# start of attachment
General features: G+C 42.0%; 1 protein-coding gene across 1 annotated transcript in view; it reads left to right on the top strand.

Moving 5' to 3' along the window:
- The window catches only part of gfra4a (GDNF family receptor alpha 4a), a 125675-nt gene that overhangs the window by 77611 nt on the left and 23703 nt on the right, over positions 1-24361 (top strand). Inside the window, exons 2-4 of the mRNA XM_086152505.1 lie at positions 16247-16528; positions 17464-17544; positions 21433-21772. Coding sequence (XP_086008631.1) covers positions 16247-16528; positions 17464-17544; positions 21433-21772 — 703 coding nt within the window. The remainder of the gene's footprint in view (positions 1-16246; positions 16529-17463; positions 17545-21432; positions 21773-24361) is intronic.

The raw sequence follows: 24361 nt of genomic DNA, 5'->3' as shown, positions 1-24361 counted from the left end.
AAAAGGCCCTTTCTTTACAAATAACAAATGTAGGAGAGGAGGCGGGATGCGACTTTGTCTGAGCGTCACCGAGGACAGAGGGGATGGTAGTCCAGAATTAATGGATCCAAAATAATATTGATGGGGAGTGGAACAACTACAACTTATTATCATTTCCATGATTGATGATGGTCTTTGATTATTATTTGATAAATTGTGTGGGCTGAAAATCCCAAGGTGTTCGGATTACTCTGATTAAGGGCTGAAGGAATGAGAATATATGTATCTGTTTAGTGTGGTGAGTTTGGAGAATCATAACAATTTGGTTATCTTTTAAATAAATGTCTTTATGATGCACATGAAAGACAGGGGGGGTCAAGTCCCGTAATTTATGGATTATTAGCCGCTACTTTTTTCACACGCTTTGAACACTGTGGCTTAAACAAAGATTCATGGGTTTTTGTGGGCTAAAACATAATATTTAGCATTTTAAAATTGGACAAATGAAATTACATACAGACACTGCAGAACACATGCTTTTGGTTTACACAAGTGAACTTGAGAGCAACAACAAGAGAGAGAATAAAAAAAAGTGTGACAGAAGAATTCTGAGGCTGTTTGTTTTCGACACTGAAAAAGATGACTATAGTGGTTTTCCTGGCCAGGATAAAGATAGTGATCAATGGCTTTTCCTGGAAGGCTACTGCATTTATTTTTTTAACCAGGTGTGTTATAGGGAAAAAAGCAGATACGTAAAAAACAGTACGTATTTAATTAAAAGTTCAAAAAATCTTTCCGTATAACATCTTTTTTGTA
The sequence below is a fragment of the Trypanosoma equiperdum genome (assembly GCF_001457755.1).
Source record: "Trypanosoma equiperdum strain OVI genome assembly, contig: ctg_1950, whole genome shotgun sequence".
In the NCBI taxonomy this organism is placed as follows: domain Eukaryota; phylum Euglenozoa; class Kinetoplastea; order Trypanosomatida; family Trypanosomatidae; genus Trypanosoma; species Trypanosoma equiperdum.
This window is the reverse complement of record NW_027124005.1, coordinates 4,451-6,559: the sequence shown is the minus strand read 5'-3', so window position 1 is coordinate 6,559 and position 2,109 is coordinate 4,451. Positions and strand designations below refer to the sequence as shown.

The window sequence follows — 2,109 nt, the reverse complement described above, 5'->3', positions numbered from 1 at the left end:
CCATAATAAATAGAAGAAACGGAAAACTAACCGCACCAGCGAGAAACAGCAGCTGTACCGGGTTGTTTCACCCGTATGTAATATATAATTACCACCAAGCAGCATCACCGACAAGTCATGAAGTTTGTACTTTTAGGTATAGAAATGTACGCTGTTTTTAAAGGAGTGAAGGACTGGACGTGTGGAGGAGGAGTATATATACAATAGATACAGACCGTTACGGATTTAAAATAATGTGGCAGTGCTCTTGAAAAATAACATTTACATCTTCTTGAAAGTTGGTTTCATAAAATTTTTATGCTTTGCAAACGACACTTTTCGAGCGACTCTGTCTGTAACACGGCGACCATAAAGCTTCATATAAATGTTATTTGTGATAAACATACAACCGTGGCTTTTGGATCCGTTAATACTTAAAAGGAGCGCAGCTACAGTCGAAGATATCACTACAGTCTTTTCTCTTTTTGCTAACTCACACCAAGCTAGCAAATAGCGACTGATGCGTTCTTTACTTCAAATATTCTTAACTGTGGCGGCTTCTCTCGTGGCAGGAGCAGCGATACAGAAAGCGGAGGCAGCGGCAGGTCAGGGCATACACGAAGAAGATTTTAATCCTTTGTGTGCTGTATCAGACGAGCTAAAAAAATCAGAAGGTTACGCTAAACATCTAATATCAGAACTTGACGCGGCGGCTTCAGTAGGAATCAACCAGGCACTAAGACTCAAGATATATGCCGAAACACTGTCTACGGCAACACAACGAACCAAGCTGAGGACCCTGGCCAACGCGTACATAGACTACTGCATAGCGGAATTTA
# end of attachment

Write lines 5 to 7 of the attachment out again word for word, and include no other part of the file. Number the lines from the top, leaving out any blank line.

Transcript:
AAAAGGCCCTTTCTTTACAAATAACAAATGTAGGAGAGGAGGCGGGATGCGACTTTGTCTGAGCGTCACCGAGGACAGAGGGGATGGTAGTCCAGAATTAATGGATCCAAAATAATATTGATGGGGAGTGGAACAACTACAACTTATTATCATTTCCATGATTGATGATGGTCTTTGATTATTATTTGATAAATTGTGTGGGCTGAAAATCCCAAGGTGTTCGGATTACTCTGATTAAGGGCTGAAGGAATGAGAATATATGTATCTGTTTAGTGTGGTGAGTTTGGAGAATCATAACAATTTGGTTATCTTTTAAATAAATGTCTTTATGATGCACATGAAAGACAGGGGGGGTCAAGTCCCGTAATTTATGGATTATTAGCCGCTACTTTTTTCACACGCTTTGAACACTGTGGCTTAAACAAAGATTCATGGGTTTTTGTGGGCTAAAACATAATATTTAGCATTTTAAAATTGGACAAATGAAATTACATACAGACACTGCAGAACACATGCTTTTGGTTTACACAAGTGAACTTGAGAGCAACAACAAGAGAGAGAATAAAAAAAAGTGTGACAGAAGAATTCTGAGGCTGTTTGTTTTCGACACTGAAAAAGATGACTATAGTGGTTTTCCTGGCCAGGATAAAGATAGTGATCAATGGCTTTTCCTGGAAGGCTACTGCATTTATTTTTTTAACCAGGTGTGTTATAGGGAAAAAAGCAGATACGTAAAAAACAGTACGTATTTAATTAAAAGTTCAAAAAATCTTTCCGTATAACATCTTTTTTGTA
The sequence below is a fragment of the Trypanosoma equiperdum genome (assembly GCF_001457755.1).
Source record: "Trypanosoma equiperdum strain OVI genome assembly, contig: ctg_1950, whole genome shotgun sequence".